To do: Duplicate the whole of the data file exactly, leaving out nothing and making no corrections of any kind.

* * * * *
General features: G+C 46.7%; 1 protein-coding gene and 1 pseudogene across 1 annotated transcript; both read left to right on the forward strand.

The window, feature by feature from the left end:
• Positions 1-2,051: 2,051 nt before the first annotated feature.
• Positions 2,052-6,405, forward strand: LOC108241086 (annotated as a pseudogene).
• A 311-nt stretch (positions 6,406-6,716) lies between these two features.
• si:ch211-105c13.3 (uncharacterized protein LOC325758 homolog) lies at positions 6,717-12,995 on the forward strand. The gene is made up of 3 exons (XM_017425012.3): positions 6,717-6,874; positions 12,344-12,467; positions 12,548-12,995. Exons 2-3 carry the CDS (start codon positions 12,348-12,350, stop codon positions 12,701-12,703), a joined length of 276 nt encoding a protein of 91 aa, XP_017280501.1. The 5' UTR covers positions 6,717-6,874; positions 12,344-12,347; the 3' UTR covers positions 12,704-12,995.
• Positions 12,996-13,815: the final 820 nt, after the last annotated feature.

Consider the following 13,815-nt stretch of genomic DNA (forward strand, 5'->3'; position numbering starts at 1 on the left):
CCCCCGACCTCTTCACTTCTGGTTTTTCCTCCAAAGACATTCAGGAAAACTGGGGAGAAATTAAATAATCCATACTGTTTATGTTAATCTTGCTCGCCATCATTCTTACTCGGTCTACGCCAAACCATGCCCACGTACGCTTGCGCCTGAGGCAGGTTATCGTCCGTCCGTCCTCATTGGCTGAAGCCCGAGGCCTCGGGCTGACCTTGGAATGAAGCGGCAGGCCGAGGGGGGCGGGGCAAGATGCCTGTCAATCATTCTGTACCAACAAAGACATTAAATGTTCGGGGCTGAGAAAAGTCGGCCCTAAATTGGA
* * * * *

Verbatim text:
General features: G+C 46.7%; 1 protein-coding gene and 1 pseudogene across 1 annotated transcript; both read left to right on the forward strand.

The window, feature by feature from the left end:
• Positions 1-2,051: 2,051 nt before the first annotated feature.
• Positions 2,052-6,405, forward strand: LOC108241086 (annotated as a pseudogene).
• A 311-nt stretch (positions 6,406-6,716) lies between these two features.
• si:ch211-105c13.3 (uncharacterized protein LOC325758 homolog) lies at positions 6,717-12,995 on the forward strand. The gene is made up of 3 exons (XM_017425012.3): positions 6,717-6,874; positions 12,344-12,467; positions 12,548-12,995. Exons 2-3 carry the CDS (start codon positions 12,348-12,350, stop codon positions 12,701-12,703), a joined length of 276 nt encoding a protein of 91 aa, XP_017280501.1. The 5' UTR covers positions 6,717-6,874; positions 12,344-12,347; the 3' UTR covers positions 12,704-12,995.
• Positions 12,996-13,815: the final 820 nt, after the last annotated feature.

Consider the following 13,815-nt stretch of genomic DNA (forward strand, 5'->3'; position numbering starts at 1 on the left):
CCCCCGACCTCTTCACTTCTGGTTTTTCCTCCAAAGACATTCAGGAAAACTGGGGAGAAATTAAATAATCCATACTGTTTATGTTAATCTTGCTCGCCATCATTCTTACTCGGTCTACGCCAAACCATGCCCACGTACGCTTGCGCCTGAGGCAGGTTATCGTCCGTCCGTCCTCATTGGCTGAAGCCCGAGGCCTCGGGCTGACCTTGGAATGAAGCGGCAGGCCGAGGGGGGCGGGGCAAGATGCCTGTCAATCATTCTGTACCAACAAAGACATTAAATGTTCGGGGCTGAGAAAAGTCGGCCCTAAATTGGA